Whooping Cranes in Kansas: Keep your distance
Whooping cranes are rare. In 1942, there were only 20. Today there are 500, and some have been spotted at the Quivira National Wildlife Refuge in Stafford County according to The Wichita Eagle. However, if you want to catch a glimpse of the tallest species of North American birds, keep your distance.
Barry Jones, visitor services specialist, issued a caution to Kansas birders to give the birds space — at least a half-mile between humans and whooping cranes, an endangered shorebird.
“Remain on public roads or at or near your vehicle,” Jones wrote in an email addressed to the Kansas birding serve list.
“Under no circumstances should you approach the birds on foot.”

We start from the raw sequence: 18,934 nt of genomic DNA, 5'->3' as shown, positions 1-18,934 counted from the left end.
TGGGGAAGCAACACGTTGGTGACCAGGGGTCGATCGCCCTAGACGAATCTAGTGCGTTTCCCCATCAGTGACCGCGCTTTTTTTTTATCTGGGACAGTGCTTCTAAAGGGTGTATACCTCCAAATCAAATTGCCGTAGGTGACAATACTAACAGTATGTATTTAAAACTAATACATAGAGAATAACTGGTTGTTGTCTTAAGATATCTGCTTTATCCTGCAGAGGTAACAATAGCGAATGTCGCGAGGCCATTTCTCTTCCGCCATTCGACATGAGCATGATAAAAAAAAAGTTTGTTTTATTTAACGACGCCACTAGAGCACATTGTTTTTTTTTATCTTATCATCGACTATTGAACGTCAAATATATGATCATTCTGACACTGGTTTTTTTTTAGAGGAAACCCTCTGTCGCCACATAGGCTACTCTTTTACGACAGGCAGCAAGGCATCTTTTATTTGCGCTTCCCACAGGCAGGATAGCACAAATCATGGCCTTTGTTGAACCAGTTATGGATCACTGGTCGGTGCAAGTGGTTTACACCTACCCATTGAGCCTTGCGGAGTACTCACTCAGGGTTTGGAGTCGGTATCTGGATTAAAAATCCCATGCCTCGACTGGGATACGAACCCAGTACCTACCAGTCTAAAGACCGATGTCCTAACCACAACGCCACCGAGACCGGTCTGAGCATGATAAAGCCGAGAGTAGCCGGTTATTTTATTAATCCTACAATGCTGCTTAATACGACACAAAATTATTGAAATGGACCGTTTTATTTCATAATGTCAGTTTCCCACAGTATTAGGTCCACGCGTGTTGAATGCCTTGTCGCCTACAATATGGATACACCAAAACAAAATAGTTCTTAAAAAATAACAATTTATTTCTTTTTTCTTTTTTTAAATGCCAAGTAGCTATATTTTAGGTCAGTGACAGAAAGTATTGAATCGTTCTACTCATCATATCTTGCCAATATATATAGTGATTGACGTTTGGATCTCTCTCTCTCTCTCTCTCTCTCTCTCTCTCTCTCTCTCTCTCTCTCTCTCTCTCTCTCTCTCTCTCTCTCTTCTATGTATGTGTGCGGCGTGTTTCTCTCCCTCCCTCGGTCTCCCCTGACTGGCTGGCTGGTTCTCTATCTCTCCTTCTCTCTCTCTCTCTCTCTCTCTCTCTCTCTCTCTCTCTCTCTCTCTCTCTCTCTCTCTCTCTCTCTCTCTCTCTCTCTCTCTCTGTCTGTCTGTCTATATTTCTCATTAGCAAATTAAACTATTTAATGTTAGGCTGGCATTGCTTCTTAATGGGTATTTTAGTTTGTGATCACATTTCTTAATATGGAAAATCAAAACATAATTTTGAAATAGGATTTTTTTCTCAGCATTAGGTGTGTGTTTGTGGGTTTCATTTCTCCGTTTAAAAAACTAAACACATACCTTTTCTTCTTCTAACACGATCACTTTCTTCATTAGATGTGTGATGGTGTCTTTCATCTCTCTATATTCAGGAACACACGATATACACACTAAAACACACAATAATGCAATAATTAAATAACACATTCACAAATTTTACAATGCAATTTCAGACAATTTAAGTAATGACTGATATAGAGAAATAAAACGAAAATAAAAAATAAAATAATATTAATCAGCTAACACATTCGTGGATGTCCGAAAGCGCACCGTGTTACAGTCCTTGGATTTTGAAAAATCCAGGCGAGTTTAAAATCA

As long as the rare birds remain on the refuge, all hunting will be suspended.
“The protection and safety of these birds are paramount,” Jones wrote. “Often Whooping Cranes arrive at Quivira weary and hungry from travel, so allowing them an undisturbed period on the ground is very important. Persons on foot, excessive noise and movement can have the potential to disturb the cranes.”
The birds come through Kansas as they migrate from their nesting grounds in northern Canada to their wintering spot at Texas’ Aransas National Wildlife Refuge on the Gulf of Mexico, a distance of about 2,500 miles. It typically takes the birds about three weeks to make the journey, according to Whooping Crane Journey North website.
At Quivira, the best areas to look for them are at the south end of the Little Salt Marsh, which offers an observation tower and telescope to scan the marsh, and at the west side of the refuge’s Big Salt Marsh, where another telescope is located.
For the most current updates on the birds and refuge hunting, check ww.fws.gov/quivira or call 620-486-2393.